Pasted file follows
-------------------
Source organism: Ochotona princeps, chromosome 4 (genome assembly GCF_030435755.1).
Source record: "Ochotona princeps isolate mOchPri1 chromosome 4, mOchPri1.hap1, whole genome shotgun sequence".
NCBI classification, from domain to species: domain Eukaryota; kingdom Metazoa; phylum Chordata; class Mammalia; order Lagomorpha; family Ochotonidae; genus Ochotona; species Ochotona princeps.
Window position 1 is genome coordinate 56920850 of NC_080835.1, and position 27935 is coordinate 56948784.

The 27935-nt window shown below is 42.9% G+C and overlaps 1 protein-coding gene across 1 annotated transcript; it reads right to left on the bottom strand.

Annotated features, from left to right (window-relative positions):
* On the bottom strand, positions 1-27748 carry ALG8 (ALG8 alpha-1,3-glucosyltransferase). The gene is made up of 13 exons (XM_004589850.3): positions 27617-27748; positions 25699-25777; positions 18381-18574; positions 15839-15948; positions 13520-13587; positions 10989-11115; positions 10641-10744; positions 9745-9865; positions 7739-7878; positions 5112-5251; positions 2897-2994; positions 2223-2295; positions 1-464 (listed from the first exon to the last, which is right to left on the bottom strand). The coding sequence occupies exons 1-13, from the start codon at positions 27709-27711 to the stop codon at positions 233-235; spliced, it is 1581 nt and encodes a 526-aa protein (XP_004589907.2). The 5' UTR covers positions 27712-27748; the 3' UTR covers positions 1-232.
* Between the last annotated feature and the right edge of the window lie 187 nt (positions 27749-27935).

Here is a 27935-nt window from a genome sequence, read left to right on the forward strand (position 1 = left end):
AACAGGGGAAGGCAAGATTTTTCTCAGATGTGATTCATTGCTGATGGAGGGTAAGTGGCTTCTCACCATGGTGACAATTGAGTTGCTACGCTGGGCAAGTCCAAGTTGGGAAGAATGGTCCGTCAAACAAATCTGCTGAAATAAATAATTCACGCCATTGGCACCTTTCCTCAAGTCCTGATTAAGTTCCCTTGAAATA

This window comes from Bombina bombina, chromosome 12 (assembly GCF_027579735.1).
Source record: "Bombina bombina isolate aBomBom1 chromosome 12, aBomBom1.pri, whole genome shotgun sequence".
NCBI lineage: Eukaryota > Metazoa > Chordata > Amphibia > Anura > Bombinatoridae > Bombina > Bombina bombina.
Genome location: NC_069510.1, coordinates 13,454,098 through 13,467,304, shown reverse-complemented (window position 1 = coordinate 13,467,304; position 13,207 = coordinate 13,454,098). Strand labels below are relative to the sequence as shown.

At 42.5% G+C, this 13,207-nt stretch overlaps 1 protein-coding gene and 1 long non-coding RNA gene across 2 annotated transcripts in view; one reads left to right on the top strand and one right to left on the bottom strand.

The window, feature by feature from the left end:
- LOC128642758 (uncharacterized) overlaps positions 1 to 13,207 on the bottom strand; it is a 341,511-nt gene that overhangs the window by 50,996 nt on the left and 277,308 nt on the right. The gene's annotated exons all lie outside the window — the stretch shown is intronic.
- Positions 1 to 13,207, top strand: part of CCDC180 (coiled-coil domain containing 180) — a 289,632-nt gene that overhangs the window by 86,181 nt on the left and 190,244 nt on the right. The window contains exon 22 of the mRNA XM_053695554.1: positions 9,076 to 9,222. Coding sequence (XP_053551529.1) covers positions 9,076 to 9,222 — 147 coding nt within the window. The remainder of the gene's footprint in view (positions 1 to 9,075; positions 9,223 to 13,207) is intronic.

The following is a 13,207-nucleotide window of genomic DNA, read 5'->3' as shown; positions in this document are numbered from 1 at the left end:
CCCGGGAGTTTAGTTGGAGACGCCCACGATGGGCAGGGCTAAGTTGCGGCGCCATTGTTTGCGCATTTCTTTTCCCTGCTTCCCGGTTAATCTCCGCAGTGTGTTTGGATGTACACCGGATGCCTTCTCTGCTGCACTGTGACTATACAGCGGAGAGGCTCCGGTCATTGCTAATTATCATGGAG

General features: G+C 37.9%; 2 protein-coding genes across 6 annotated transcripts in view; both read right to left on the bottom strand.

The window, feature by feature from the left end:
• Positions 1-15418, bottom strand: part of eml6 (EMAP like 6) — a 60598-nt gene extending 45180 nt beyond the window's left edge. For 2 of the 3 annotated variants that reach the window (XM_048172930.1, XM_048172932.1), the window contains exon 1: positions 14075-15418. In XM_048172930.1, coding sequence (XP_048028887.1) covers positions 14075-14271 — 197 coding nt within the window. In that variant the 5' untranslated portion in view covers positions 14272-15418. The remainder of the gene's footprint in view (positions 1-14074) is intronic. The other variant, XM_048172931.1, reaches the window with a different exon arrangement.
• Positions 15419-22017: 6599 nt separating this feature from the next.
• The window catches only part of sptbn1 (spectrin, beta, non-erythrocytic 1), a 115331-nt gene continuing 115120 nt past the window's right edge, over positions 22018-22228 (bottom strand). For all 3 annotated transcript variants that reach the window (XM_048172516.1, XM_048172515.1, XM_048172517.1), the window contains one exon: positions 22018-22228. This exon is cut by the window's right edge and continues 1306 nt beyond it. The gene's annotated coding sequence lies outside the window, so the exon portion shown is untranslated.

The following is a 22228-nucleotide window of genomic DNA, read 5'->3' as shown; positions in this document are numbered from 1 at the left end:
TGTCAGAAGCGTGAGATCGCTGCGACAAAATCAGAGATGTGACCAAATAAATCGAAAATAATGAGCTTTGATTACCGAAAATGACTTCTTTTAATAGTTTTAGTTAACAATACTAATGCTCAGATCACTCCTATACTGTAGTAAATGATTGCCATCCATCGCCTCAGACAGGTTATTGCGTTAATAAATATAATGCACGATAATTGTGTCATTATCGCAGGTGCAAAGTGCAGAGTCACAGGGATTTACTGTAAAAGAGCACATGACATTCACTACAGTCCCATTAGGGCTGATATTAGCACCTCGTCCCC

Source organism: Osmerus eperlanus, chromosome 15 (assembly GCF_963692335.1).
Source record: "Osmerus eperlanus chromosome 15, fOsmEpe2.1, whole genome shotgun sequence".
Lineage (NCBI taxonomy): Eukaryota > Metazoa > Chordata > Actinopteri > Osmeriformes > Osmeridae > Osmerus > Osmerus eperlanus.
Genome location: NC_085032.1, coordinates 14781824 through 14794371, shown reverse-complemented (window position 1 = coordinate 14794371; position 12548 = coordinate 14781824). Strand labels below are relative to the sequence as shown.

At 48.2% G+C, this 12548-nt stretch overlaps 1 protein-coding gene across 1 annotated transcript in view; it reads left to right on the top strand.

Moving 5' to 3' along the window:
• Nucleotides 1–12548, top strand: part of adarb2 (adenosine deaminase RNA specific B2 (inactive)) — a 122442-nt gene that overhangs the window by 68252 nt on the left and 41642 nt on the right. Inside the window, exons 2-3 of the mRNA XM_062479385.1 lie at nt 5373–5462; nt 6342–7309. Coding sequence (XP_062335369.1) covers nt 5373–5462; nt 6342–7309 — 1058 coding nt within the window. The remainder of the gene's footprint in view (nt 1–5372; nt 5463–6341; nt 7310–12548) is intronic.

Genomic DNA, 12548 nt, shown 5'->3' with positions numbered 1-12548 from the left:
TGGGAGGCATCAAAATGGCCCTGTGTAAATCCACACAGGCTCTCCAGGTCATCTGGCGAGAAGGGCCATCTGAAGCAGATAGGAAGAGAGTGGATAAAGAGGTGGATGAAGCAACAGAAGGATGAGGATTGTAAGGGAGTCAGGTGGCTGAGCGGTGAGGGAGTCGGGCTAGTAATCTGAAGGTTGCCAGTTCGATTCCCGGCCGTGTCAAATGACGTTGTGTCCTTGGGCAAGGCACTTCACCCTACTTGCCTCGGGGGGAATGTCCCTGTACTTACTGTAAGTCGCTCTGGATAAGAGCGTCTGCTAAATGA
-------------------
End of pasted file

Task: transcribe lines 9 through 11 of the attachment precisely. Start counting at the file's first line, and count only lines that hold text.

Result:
Here is a 27935-nt window from a genome sequence, read left to right on the forward strand (position 1 = left end):
AACAGGGGAAGGCAAGATTTTTCTCAGATGTGATTCATTGCTGATGGAGGGTAAGTGGCTTCTCACCATGGTGACAATTGAGTTGCTACGCTGGGCAAGTCCAAGTTGGGAAGAATGGTCCGTCAAACAAATCTGCTGAAATAAATAATTCACGCCATTGGCACCTTTCCTCAAGTCCTGATTAAGTTCCCTTGAAATA

This window comes from Bombina bombina, chromosome 12 (assembly GCF_027579735.1).